Cancel culture has reared its ugly head once again, and this time in a new and unprecedented way.
A lecture by a physicist was canceled at one of America’s premier institutions of science, MIT, for reasons having nothing to do with the subject of the lecture. The lecture was canceled not because of its scientific content but because of the politically incorrect views on the diversity of the scientist scheduled to give the lecture.
Dorian Abbot is a professor in the department of geophysical sciences at the University of Chicago. He has an undergraduate degree in physics from Harvard and a Ph.D. in applied mathematics from Harvard.
Abbot was scheduled to give the annual John Carlson lecture at MIT’s Lorenz Center in the department of earth, atmospheric and planetary sciences. The topic was to be “climate and the potential for life on other planets.”
But this lecture will not take place.
In August, Abbot and Ivan Marinovic, an associate professor of accounting at Stanford University’s Graduate School of Business, published an opinion piece in Newsweek titled “The Diversity Problem on Campus.”
Abbot and Marinovic argued that the politically correct regime now taking control of America’s universities, which they identify as “DEI” — diversity, equity and inclusion — is undermining the mission of what universities are supposed to be about. That mission is, per Abbot and Marinovic, “the production and dissemination of knowledge.”
When universities no longer look for the “most talented and best trained minds” in hiring, and politically motivated criteria drive hiring practices, the university’s “core business” — the “search for truth” — is undermined.
They propose that “MFE” — merit, fairness and equality — be adopted as the regime to define hiring practices to displace DEI. MFE is about hiring based on individual merit and qualifications alone.
Abbot is now paying the price for publicly expressing such heresy.
Twitter outrage descended on the administration at MIT, and Abbot was disinvited.
So now academic speech is not just about what is said but who is saying it.
Abbot and Marinovic were right on target in their Newsweek essay, suggesting that the politically correct DEI regime carries forward everything about racism that we supposedly have been trying to get rid of.
Racism is all about obliterating individuality and making predetermined judgments about who any individual is based on socially defined characteristics of the group to which they are assigned.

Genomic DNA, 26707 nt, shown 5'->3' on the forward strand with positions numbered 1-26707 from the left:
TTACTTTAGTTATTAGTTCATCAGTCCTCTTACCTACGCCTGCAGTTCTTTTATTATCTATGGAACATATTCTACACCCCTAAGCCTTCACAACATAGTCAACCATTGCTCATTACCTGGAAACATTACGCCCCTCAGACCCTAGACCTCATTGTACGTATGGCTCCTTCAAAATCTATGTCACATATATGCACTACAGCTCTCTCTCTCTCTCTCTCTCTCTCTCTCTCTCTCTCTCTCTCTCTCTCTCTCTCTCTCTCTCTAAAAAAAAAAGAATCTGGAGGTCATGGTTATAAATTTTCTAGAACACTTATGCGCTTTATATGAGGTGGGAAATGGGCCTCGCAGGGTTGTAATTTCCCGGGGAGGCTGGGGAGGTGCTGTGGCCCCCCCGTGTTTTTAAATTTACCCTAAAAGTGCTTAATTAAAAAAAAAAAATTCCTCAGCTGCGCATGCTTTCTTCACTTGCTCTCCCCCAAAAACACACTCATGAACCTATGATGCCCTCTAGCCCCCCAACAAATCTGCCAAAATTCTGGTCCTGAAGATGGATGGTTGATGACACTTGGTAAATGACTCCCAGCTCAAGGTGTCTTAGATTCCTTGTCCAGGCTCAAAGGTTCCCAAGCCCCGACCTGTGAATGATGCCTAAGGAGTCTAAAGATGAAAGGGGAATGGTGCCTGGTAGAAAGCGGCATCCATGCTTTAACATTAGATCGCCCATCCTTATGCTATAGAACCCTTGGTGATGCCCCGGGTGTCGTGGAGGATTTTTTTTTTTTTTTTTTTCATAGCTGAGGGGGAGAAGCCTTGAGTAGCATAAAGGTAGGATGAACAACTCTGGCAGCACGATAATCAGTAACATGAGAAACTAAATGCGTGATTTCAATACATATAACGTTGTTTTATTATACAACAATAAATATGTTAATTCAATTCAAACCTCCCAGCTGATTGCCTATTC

How can any black child in America not be injured when they are not taught that they are special and unique human beings but that what is most important is their color?
It doesn’t matter whether they are being rejected because of their color or accepted because of their color. Their humanity is being undermined.
Science advances when we recognize that truth is bigger than and beyond any single human mind.
Truth is discovered, piece by piece, through humility and hard work, not political arrogance, pretending we already know it.
We might recall that modern science only emerged some five centuries ago. It wasn’t all that long ago that most believed that the sun moved around the Earth rather than the other way around. Scientists such as Nicolaus Copernicus and Galileo Galilei, through honest observations, concluded the prevailing view was wrong. This was politically incorrect then; they were attacked, and their books were banned.
One famous graduate of MIT was the great Nobel laureate physicist Richard Feynman.
Feynman observed, “Reality must take precedence over public relations, for nature cannot be fooled.”
The increasing deference of reality to public relations, meaning suppressing what is true to serve what the politically correct want to be true, is destroying our national integrity, hurting the very people that supposedly we are trying to help, and threatening the future of our nation.
Political correctness is undermining personal responsibility and personal development. Now it is threatening to undermine science and truth.
MIT should step up and apologize to Dorian Abbot.
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